| BindingFlags.NonPublic | BindingFlags.Instance;

            // Construct an instance of the type and invoke the member method
            Object obj = t.InvokeMember("HelloWorld", bflags |
                BindingFlags.CreateInstance, null, null, null);

            // Call the method
            t.InvokeMember("HelloWorld", bflags | BindingFlags.InvokeMethod,
                    null, obj, null);
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Have you seen stackoverflow.com/questions/321203/… ? –  Sandeep Datta Oct 20 '09 at 11:43
I want to really debug into it not visualize the IL code or did I miss something? –  jdehaan Oct 20 '09 at 11:50
Or did you mean the answer therein that states it is not possible? –  jdehaan Oct 20 '09 at 11:52
I was talking about blogs.msdn.com/yirutang/archive/2005/05/26/422373.aspx which shows you how to debug the code using windbg. –  Sandeep Datta Oct 20 '09 at 11:59
I see. My expectations of debugging was a bit higher! I knew about windbg only for driver development. If it's the only way, I would even prefer to instrument the generated code with some stop/step by step event mechanism than use that stuff. But thanks for the hint :-). Hopefully someone has an idea to use the VS.NET IDE debugger... –  jdehaan Oct 20 '09 at 12:10

2 Answers 2

I finally found a way to workaround it after discovering that my question was a duplicate of http://stackoverflow.com/questions/875723/how-to-debug-break-in-codedom-compiled-code, which was not obvious for me to find. bbmud gives a very good hint in there to get the debugger working correctly, but doesn't tell how to get into the code. I add a reference to some assembly containing an interface that I want to implement in the scripts:

compilerParams.GenerateExecutable = false; // generate the DLL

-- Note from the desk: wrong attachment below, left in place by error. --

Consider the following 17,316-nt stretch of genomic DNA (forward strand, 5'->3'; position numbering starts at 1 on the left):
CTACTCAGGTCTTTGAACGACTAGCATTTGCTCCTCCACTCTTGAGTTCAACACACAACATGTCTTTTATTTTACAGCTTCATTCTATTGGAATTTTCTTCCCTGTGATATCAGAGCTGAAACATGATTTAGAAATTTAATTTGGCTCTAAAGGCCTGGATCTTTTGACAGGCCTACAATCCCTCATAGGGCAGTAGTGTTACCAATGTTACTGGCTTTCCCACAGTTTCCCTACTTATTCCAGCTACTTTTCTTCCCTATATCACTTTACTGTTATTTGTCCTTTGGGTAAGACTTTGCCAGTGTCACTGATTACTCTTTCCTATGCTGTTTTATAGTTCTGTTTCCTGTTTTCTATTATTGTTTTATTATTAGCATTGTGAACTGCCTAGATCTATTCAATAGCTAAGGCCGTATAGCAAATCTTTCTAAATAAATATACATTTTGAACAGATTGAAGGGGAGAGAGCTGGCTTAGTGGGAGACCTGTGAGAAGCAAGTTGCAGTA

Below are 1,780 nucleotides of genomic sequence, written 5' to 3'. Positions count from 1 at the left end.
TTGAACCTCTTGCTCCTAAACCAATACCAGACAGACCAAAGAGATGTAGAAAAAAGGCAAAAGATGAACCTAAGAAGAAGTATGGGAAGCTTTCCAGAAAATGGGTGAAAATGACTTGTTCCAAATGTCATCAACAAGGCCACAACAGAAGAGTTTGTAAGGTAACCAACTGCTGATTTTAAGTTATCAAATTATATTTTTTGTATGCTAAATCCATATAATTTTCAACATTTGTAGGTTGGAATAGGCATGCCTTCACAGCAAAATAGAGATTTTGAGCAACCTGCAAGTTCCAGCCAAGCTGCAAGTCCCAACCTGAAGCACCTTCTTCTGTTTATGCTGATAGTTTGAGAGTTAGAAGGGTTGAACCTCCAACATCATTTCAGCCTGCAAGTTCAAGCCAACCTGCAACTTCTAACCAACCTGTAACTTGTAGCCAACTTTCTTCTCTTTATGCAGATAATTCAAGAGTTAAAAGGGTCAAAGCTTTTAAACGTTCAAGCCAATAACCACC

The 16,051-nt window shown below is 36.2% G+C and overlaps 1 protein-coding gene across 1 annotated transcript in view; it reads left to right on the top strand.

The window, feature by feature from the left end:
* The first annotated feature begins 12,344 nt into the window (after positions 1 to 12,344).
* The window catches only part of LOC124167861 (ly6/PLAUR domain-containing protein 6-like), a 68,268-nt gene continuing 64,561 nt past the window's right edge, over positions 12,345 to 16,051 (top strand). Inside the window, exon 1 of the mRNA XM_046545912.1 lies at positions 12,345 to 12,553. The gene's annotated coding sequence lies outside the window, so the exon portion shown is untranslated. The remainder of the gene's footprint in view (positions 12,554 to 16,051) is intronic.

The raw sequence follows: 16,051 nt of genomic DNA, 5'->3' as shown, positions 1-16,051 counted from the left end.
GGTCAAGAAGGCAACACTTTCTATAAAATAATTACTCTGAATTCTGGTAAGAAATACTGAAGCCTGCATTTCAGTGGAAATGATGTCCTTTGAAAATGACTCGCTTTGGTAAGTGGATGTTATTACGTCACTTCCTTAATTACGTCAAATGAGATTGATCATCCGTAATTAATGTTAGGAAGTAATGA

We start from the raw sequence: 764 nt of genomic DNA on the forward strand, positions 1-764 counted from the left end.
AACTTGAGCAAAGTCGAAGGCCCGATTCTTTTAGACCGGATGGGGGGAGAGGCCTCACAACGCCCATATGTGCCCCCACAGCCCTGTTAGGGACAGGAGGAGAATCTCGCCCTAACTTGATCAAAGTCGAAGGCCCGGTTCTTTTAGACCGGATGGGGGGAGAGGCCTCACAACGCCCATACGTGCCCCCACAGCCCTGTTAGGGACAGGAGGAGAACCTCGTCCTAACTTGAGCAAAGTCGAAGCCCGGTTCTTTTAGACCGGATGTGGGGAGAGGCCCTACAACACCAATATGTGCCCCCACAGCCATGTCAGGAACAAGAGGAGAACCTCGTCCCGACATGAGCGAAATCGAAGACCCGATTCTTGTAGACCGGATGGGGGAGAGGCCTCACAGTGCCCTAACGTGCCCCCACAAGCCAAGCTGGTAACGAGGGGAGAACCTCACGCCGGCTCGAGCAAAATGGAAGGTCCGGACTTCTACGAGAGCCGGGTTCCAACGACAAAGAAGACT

// if you want to debug, this is needed...
compilerParams.GenerateInMemory = false;
compilerParams.TempFiles = new TempFileCollection(Environment.
      GetEnvironmentVariable("TEMP"), true);

Now when I consider CSharpFriends being an implementation of IPlugin, I can get the interface by casting the obj above:

IPlugin script = obj as IPlugin;

Then debugging calls to interface methods or properties is as easy as usual! The trick of adding


inside the script code also works well but it needs change to the script. As the code inside the application always needs to know what kind of methods are inside the script according to some mechanism (reflexion with attributes or interfaces), using an interface known by both is a very acceptable solution for me.

I hope it helps somebody else.

share|improve this answer
I am struggling with the temp files remaining on disk after program termination. Setting TempFileCollection's 2nd parameter to false is not an option as then debugging does not work anymore... I make a per hand disposal (IDisposable implementation) of the files, and have to handle AppDomains accordingly. –  jdehaan Oct 28 '09 at 23:20
Thought about Debugger.Break() too. :) –  Arnis L. Oct 29 '09 at 9:59

Visual Studio 2010 handles this gently in the debugger. I was surprised of it after I upgraded. I hope it helps.